Despite an occasional bad seed fouling the crop, Jamaica’s recently offered a bounty of young, conscious reggae men sincerely spreading messages of peace and righteousness. This new lot, which includes Turbulence, Gyptian, Fantan Mojah, Rob Symeonn and Richie Spice, resists the slackness and negativity offered by their dancehall peers and celebrates life, nature and respect for women. Richie Spice’s newest album, In The Streets To Africa, not only teaches admiration for the ladies and the land, but reggae music as well.
Although Spice has been a reggae foot soldier for quite some time, and is one of the “elders” in this new conscious group, his ruminative, smooth vibration only began to gain attention with his hit 2004 album Spice In Your Life. Born Richell Bonner in St. Andrew in 1971, Spice has been aggressively pursuing his musical career since 1994, and has wowed critics with a distinctive singing voice teetering toward pop-friendliness. Although Spice’s vocals are a manifestation of Rastafari, his tone and timbre, especially on his love songs, evoke Stevie Wonder at times. In fact, In The Streets To Africa is something of a love song sandwich, with crooner tunes including “Brown Skin,” “Uptown Girl,” “Babyface” and “Grooving My Girl” (some of which have been released in Jamaica and have appeared on reggae compilations) piled in the middle of the album.
“This new sound is leading the people to the path of righteousness right now, because righteousness shall cover the earth just like water cover the sea,” says Spice. “And that is where we are at right now—it is also meant to uplift the empress with songs; melodies and sounds to make a women feel even more hopeful. This is the way the real reggae music supposed to be. It is the music that the people listen to going through their day to day life.”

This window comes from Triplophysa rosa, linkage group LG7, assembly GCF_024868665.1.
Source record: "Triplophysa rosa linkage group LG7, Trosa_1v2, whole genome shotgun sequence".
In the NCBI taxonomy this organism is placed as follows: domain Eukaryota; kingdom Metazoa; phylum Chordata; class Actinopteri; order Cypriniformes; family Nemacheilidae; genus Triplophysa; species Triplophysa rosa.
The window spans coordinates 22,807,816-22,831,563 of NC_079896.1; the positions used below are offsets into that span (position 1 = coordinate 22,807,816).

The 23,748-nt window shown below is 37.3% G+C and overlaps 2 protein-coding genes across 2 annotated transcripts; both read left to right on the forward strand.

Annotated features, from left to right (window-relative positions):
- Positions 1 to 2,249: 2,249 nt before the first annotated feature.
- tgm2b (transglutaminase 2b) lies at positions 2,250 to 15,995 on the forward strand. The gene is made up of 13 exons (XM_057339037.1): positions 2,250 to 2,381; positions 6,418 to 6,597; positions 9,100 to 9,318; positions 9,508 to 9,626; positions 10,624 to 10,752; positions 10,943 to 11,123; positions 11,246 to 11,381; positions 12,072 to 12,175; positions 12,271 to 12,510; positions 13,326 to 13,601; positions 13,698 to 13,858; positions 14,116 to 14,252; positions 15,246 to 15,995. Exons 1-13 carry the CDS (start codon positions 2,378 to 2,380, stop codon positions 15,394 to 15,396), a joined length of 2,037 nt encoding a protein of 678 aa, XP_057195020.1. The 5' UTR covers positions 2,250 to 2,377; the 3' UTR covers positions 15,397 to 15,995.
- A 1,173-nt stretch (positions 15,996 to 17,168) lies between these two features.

Spice easily rolls through the tunes on In The Streets To Africa by climbing to his characteristic falsetto and balancing it out with his normal singing voice. He starts out “Open The Doors” this way and flows into a Jacob Miller-esque stuttering singsong, reaffirming his versatility and displaying his range. This pattern plays out through the entire album.
Spice not only pays homage to reggae tradition through his singing voice and conscious lyrics, but he welcomes them into the musical mix as well. The track “Digital Days” features Culture (and the late Joseph Hill) as well as Spice’s brothers Spanner Banner and Pliers (famous for his ’90s hit “Murder She Wrote” with Chaka Demus). The track is one of the album’s best, with the feel of an authentic old-time hit.
“Working with Culture was a nice vibration because we did this song together and everyone come to the studio and work on it together,” says Spice. “It just takes a good meditation and natural vibration to make a classic sound.”
While much of reggae’s recent international success has been spurred by the invasion of slackness-promoting dancehall, Spice remains true to his reggae roots, adding that his music is both “international and local, because I speak for the people out there who facin’ the struggle at home and abroad.”
One of the most important factors a conscious reggae man must consider is his influence on the youth, supporting the ideology that the next generation can make things better for everyone if only there is someone to guide them, someone for them to look up to. Spice’s hit “Youths Dem So Cold” delivers this message, and it’s apparent that when the singer was a youth, he viewed reggae’s creators as respected role models. “As a youth, reggae influence me very greatly because it teach me to be self-confident and self-intelligent,” muses Spice. “It teach me the way I was supposed to live—reggae like a father to me.” And Spice is like a father to the youth on “Youths Dem So Cold,” when he sings, “As generations comes and grows you got to make preparatio